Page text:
Hidden manipulation: exploring gender-based financial abuse

At first, Jane* didn’t realize her relationship was abusive. 

Eight months into her first relationship, Jane, a 23-year-old woman from the Greater Toronto Area, moved in with her partner. 

To save money, the pair lived in Jane’s boyfriend’s mother’s basement. 

She said this is when the abuse began. 

Jane’s boyfriend would manipulate her into giving him money to purchase items he deemed essential. 

These included things like camping gear, home renovation tools and vacations to South America. 

“[The manipulation] is done very subtly,” she said. “It’s done very slowly, and it’s done with what seems like good intentions.” 

If she denied him the funds, Jane’s boyfriend would make threats and rely on emotional and verbal abuse, she said. 

“It had gotten to the point of great violence,” Jane said. “It’s not like I was in a position to really not comply with him.” 

Jane’s boyfriend also had access to her personal bank account and monitored her spending. He claimed she was too reckless to be trusted on her own. 

What Jane was experiencing, along with other forms of abuse, was financial abuse.

Recognizing financial abuse 

According to the Woman Abuse Council of Toronto (WomanACT), financial abuse “involves behaviours that control a woman’s ability to gain and use economic resources, impacting their ability to be economically independent.” It can also be called economic abuse or financial manipulation.

WomenACT also reported financial abuse is often difficult to recognize due to common gender roles associated with families, relationships and money.

Dr. Jess Erb, a psychotherapist and trauma specialist based in Toronto, has worked with several clients experiencing financial abuse. 

“It is one of those almost disenfranchised abuses. We often don’t recognize it or think of it as a component of abuse,” she said. 

At its simplest, financial abuse is linked to domestic violence, according to Erb. 

“Instead of just physical, verbal or sexual abuse, financial abuse is a real source, at its core, to gain power and control in a relationship,” said Erb. “When we think about control of a partner, finance can often be added into it.”

Erb said abusers will often interfere with or prevent their victims from working. This is a way to further control them.

Jane experienced this firsthand. 

“He didn’t want me to work,” she said. 

Jane’s abuser confiscated her debit and credit cards, phone and laptop in an attempt to keep her from attending work and school online. 

“He definitely interfered a lot with work meetings I had. He would start fights beforehand and say that I’m not prioritizing the relationship,” she said. 

According to Erb, financial manipulation makes it incredibly difficult for those experiencing abuse to leave their abusers.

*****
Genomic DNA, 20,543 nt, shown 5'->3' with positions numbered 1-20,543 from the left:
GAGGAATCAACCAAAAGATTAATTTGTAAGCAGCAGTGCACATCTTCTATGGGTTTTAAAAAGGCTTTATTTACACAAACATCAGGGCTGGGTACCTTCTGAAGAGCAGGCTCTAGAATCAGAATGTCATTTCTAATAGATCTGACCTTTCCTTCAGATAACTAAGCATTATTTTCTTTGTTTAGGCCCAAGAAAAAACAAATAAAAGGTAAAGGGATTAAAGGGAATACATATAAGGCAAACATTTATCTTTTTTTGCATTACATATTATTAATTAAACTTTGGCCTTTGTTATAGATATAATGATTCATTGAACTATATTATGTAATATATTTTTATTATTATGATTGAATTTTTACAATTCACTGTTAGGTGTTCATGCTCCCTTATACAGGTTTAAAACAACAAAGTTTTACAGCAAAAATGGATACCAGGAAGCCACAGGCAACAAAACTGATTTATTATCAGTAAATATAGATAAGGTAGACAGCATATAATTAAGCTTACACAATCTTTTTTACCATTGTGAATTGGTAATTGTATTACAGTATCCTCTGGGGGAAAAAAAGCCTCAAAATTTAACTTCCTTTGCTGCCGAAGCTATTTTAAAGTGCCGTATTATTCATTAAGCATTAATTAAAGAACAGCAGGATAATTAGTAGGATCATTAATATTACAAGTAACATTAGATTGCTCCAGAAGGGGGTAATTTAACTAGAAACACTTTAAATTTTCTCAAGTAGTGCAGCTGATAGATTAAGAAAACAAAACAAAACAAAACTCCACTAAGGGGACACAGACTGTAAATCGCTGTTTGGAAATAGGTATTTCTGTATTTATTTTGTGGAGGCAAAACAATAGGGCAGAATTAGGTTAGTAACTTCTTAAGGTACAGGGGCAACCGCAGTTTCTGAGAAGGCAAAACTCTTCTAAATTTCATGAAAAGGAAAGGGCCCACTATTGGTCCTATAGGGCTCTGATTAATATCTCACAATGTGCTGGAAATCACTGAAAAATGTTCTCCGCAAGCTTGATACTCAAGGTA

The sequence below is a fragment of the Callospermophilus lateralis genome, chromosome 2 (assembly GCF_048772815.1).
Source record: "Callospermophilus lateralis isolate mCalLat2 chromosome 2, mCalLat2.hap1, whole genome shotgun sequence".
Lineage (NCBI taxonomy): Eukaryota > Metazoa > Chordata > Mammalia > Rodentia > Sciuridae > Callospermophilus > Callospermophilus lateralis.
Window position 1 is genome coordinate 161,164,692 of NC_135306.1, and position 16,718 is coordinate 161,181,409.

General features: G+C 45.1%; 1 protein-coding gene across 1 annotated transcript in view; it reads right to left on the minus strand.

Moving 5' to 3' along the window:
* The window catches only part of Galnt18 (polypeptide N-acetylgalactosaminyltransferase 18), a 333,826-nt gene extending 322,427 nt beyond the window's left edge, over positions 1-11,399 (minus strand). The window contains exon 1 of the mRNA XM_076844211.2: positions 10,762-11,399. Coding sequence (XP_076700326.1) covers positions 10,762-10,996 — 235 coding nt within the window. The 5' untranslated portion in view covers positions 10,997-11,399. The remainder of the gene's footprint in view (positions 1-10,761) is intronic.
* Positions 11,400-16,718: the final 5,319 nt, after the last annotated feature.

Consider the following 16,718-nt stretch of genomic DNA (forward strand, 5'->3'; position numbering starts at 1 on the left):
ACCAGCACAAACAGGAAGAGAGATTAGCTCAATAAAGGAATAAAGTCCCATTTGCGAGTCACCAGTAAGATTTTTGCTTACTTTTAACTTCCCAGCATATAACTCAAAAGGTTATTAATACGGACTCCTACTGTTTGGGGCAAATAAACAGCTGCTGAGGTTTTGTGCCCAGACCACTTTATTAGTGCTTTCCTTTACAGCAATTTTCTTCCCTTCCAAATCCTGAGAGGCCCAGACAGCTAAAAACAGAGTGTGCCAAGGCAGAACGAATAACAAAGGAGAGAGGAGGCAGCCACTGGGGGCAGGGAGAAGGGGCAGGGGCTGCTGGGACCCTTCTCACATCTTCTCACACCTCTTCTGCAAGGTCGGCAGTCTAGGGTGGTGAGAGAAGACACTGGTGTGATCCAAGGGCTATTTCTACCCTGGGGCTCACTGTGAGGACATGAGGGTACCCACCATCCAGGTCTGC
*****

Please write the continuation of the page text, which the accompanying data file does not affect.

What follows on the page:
“It can be really difficult because we often get so tied up in our self-worth being low, not having control and not feeling any power that cultivating that power again can feel nearly impossible,” said Erb. 

Jane left her abuser in February after two years together. 

This was after her abuser forced her to come out publicly as a “covert narcissist,” which Jane said raised red flags for the people in her life.

Concerned, a friend invited Jane to stay at their home in Ottawa for a weekend without her abuser. 

“The more distance I got, the more clarity I got, and the more I realized everything was a plan to drain me out of everything possible,” she said. 

“I didn’t pick up his phone calls or anything,” Jane added. “I was interacting with other people, and I started remembering how it was to be me.” 

After that, Jane cut all ties with her abuser and moved back in with her parents. 

“By that time I was out of there, I barely had any money in my bank account,” she said. 

photo of a piggy bank
Photo by Fabian Blank

The importance of showing support

Jane said the support of her friends and the space they gave her away from her abuser was vital in making her decision to leave. 

She said she hopes others experiencing abuse will have the same level of support. 

“Keep in contact with this person and try to make sure that they’re safe,” said Jane. “Then try to get them to talk to you about the relationship more.” 

For Jane, being a gentle “listening ear” to those experiencing abuse is of the utmost importance. 

Erb said she agreed with this support strategy. 

“If someone being abused comes to you, you cannot shame them but rather affirm them for coming forward,” she said. 

“We often think of someone being abused as someone being quite weak, or weak-willed or not smart enough to understand when most of the time that’s not the case,” said Erb. 

“In my experience, what happens is a very slow trickle of control and manipulation. By the time somebody feels like they’re in a situation, they may have children or they may have certain ties to this person,” she said. 

“When we think about control and what it means, realizing that somebody may not just have the practical resources is a huge step in recognizing that we don’t need to blame this victim for being in a situation,” said Erb. 

Both Jane and Erb said support and kindness are the best ways to assist those experiencing abuse. 

If you or someone you know is experiencing abuse of any kind, call the Ontario Women’s Helpline at 1-866-863-0511.

*This name has been changed to protect the identity of the individual who experienced abuse. 

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